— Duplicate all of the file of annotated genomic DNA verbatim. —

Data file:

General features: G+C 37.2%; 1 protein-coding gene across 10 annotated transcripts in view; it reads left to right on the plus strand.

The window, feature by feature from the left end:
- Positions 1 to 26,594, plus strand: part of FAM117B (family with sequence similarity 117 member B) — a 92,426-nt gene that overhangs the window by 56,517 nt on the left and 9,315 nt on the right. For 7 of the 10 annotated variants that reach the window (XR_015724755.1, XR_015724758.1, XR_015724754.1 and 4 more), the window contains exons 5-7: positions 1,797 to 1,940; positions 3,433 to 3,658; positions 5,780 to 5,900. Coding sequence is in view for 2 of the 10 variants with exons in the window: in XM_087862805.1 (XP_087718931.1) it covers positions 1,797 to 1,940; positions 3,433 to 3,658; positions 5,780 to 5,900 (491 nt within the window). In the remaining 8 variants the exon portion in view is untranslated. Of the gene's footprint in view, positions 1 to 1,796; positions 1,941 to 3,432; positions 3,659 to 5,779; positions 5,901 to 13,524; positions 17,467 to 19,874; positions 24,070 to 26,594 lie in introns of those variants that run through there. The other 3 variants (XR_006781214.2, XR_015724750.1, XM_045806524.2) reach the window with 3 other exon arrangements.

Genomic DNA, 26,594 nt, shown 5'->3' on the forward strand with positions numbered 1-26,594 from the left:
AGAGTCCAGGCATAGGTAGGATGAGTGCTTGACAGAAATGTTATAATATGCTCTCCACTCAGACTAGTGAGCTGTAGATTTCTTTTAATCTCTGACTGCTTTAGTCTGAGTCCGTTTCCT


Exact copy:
General features: G+C 37.2%; 1 protein-coding gene across 10 annotated transcripts in view; it reads left to right on the plus strand.

The window, feature by feature from the left end:
- Positions 1 to 26,594, plus strand: part of FAM117B (family with sequence similarity 117 member B) — a 92,426-nt gene that overhangs the window by 56,517 nt on the left and 9,315 nt on the right. For 7 of the 10 annotated variants that reach the window (XR_015724755.1, XR_015724758.1, XR_015724754.1 and 4 more), the window contains exons 5-7: positions 1,797 to 1,940; positions 3,433 to 3,658; positions 5,780 to 5,900. Coding sequence is in view for 2 of the 10 variants with exons in the window: in XM_087862805.1 (XP_087718931.1) it covers positions 1,797 to 1,940; positions 3,433 to 3,658; positions 5,780 to 5,900 (491 nt within the window). In the remaining 8 variants the exon portion in view is untranslated. Of the gene's footprint in view, positions 1 to 1,796; positions 1,941 to 3,432; positions 3,659 to 5,779; positions 5,901 to 13,524; positions 17,467 to 19,874; positions 24,070 to 26,594 lie in introns of those variants that run through there. The other 3 variants (XR_006781214.2, XR_015724750.1, XM_045806524.2) reach the window with 3 other exon arrangements.

Genomic DNA, 26,594 nt, shown 5'->3' on the forward strand with positions numbered 1-26,594 from the left:
AGAGTCCAGGCATAGGTAGGATGAGTGCTTGACAGAAATGTTATAATATGCTCTCCACTCAGACTAGTGAGCTGTAGATTTCTTTTAATCTCTGACTGCTTTAGTCTGAGTCCGTTTCCT